A new French law will ban students from using smartphones on school grounds — in an effort to combat cell phone addiction and encourage children to read and play outside, according to a report from the Wall Street Journal.
“We’re not seeking to reject technological progress — that would be absurd — but to master it, to make sure man is the master of the machine,” Jean-Michel Blanquer, France’s education minister, told the Journal. “It all begins with education.”
Beginning in September, the law will prohibit students — aged 3 to 15 — from using smartphones on school grounds, with few exceptions, according to the publication. Blanquer said lawmakers hope the ban will help remove distractions during class and encourage students to play outside or read a book.
One mother seemed to be in favor of the ban, telling the Journal, “Children don’t have the maturity. Some adults don’t either.”
Earlier this year, Blanquer called the law a “detox measure,” according to Reuters. Some officials even suggested that teachers be subject to the ban as well, but the education minister deemed that unnecessary, Reuters reported.
Instead, under the law — which was passed in July — teachers will be able to use devices during lessons, according to the Journal. In guidelines, which officials will publish in the coming weeks, schools will be able to install lockers where students can keep their cell phones.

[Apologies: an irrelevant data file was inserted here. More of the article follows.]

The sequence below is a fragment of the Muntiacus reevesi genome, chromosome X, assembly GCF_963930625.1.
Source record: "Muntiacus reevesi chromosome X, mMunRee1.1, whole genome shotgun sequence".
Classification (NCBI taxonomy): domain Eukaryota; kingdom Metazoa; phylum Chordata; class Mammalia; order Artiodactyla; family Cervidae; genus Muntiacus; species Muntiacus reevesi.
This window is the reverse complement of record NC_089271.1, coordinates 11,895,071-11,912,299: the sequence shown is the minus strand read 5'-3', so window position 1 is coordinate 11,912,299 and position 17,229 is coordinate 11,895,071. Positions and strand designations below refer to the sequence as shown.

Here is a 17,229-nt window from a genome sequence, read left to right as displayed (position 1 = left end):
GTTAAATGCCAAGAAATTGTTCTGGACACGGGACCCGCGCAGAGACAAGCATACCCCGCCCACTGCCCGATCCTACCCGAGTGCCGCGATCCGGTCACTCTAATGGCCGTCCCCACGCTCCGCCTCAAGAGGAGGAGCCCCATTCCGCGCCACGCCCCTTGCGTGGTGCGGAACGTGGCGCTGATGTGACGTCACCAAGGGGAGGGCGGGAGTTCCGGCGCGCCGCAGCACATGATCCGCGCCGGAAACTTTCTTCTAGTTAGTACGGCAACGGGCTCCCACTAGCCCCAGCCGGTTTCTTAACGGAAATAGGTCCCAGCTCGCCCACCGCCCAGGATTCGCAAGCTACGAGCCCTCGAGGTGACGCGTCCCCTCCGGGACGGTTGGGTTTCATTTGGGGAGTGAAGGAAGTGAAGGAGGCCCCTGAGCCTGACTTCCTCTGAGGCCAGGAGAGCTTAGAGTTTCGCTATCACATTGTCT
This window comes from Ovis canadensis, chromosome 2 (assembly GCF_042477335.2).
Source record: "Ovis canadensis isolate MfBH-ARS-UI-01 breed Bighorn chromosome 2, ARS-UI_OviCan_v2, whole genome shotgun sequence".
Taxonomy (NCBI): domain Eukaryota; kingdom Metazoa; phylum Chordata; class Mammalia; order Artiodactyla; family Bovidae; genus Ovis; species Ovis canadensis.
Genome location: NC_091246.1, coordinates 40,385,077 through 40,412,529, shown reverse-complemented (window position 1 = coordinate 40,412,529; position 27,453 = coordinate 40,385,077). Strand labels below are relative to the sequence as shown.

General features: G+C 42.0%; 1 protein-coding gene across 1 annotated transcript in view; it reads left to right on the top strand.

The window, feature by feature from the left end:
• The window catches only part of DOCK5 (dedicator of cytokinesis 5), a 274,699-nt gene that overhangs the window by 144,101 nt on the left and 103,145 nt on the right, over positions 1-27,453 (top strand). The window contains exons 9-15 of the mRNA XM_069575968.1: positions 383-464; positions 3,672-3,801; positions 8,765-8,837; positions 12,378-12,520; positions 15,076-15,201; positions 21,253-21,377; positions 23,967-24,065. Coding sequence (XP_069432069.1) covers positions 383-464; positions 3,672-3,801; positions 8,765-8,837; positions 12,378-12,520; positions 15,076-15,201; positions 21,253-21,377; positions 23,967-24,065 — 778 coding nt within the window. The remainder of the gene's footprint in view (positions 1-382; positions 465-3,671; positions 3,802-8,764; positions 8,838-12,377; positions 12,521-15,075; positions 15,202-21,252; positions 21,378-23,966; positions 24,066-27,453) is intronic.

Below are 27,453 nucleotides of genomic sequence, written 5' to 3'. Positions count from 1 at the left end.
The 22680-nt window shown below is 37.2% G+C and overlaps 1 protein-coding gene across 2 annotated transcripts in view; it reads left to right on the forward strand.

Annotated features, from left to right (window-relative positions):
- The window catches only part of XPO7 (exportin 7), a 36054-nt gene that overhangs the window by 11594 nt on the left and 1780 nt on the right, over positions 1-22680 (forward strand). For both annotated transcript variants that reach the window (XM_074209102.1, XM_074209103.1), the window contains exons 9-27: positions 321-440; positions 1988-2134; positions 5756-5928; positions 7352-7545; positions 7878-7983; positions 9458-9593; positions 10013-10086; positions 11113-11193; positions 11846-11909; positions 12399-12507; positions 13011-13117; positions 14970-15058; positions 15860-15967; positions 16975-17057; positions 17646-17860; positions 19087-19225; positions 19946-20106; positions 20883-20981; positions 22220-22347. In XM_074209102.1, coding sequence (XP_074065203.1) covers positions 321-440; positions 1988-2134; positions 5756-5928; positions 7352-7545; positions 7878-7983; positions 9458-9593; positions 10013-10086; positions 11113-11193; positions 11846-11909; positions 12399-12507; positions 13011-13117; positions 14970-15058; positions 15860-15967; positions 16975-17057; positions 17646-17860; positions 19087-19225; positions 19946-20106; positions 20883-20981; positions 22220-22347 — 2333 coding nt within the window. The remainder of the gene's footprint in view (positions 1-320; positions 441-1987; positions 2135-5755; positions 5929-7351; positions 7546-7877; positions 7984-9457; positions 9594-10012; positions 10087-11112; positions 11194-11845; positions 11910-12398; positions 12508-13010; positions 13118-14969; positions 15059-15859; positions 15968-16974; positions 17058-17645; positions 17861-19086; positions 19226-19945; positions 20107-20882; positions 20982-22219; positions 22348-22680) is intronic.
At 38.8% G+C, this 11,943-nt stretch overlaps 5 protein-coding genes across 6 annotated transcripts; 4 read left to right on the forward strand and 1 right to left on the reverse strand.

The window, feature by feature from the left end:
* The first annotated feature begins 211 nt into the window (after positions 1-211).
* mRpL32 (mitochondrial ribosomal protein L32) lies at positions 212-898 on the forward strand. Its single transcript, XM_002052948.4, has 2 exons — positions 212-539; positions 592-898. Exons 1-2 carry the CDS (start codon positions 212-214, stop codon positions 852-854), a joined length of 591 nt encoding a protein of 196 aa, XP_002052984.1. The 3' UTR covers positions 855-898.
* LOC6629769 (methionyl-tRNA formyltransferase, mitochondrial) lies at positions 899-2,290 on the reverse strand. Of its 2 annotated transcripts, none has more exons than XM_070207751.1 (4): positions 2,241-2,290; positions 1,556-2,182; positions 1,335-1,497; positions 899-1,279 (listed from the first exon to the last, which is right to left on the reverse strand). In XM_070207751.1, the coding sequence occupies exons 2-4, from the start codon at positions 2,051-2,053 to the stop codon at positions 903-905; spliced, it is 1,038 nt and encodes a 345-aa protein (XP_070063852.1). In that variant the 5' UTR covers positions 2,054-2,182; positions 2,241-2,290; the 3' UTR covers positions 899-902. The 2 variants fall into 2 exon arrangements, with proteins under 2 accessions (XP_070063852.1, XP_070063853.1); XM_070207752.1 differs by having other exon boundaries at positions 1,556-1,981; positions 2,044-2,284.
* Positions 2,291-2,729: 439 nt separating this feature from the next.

“We want children to rediscover the real, that connection to the concrete, to nature, to do doing things with their hands, to contact with other human beings,” Blanquer told the Journal.
This isn’t the only school change to make headlines in recent months.
Earlier this year, it was reported that schools in the United Kingdom are beginning to remove analog clocks from the classroom — because students are complaining that they can’t read them
“The current generation aren’t as good at reading the traditional clock face as older generations,” Malcolm Trobe, deputy general secretary at the Association of School and College Leaders in England, told The Telegraph. “Nearly everything they’ve got is digital so youngsters are just exposed to time being given digitally everywhere.”